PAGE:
Even the New York Times reported in 2015 that the Obama administration’s aggressiveness in promoting homosexuality abroad may have done “more harm than good,” provoking defensiveness in foreign governments and electorates that led to harsher laws than would have otherwise been enacted.

Rev. George Ehusani, former secretary general of the Catholic Secretariat of Nigeria, told the Times that a 2014 Nigerian law imposing jail time on participation in same-sex “marriages” or civil unions, gay clubs, and “amorous” public displays of homosexuality “would not have come in the form in which it did” without U.S. pressure.

LGBT commentators’ latest attack on the Trump administration is particularly ironic in light of pro-family activists’ assessment that President Donald Trump’s record on LGBT issues is decidedly mixed , praising his commitment to religious liberty while criticizing him for accepting same-sex “marriage” and various displays of gay “pride.”

Hurricane Library staff say they were censored after displaying LGBT-themed material

Hurricane Library staff say they were censored after displaying LGBT-themed material

Video

HURRICANE (News4Utah) – Librarians in southern Utah are speaking out – telling News4Utah they’ve been censored after displaying LGBT-themed material.

"I feel that acknowledging a group of people should not be controversial, especially when they are already within your community, it’s just education," said Ammon Treasure, Library Clerk at the Hurricane Library.

Employees at the Hurricane Public library say it started in 2017 when during Pride month, an LGBT display at the front of the library received complaints.

"We were asked to never do another LGBTQ display again," said Treasure.

This summer during Pride month, the Hurricane Library’s display instead focused on diversity, but employees wanted to do something more and designed a button to wear.

"There are a lot of people who have yet to come out of the closet, or are unsure of the environment we’re in whether or not they’re going to be ridiculed … to ask certain questions, we wanted them to make sure they knew it was ok. … that is is a neutral space, we wanted to be able to provide all of our community with information that they need," said Treasure.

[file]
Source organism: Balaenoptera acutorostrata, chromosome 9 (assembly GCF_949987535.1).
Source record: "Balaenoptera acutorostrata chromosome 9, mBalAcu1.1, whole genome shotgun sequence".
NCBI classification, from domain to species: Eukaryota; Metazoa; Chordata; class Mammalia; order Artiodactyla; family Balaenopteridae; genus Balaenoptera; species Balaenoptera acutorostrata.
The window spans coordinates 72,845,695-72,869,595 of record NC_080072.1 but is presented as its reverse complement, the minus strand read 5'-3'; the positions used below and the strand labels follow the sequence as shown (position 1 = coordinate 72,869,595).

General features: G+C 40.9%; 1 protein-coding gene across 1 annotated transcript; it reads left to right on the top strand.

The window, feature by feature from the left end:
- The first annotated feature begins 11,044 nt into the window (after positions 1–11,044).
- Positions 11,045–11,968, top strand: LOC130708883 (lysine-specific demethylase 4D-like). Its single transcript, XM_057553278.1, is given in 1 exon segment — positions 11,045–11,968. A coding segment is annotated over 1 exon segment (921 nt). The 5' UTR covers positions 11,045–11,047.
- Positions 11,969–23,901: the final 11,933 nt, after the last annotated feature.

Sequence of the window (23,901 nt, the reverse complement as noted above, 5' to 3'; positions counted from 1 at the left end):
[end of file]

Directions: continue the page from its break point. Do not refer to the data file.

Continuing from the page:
Washington County Library Director Joel Tucker says he continued to receive complaints.

"I’ve been the Library Director for 5 years, and the pride displays and the pride buttons were the only complaints that I’ve ever received in regards to a display," said Tucker.

"Even Orem Utah, their library put on their website, on their newsletter, It’s Pride Month," said Sarah Hall, Reference Librarian at the Hurricane Library.

"I did get a complaint about the buttons because it seemed we were advocating for that position again… I reviewed the policy, specifically the dress and appearance policy … it didn’t seem to fall in line … the policy is really professional, and really, buttons kind of remind me of TGIFridays," said Tucker.

"If we had been censored on anything, I think we need to speak up because we are a library, and legally we’re not supposed to do that. We’re supposed to give information and make information available to everyone. Regardless of topic, whether I believe it, or not," said Hall.

"We celebrate diversity and love the differences that we as people have, but I do as a library want to be more neutral on how we talk about and display topics," said Tucker.

We spoke to the Salt Lake City Public Library to see how their policies may differ. They share with ABC4 they encourage their staff to wear buttons that express their interests and expertise.

Brexit: What would ‘no deal’ mean for aviation?

Brexit: What would 'no deal' mean for aviation?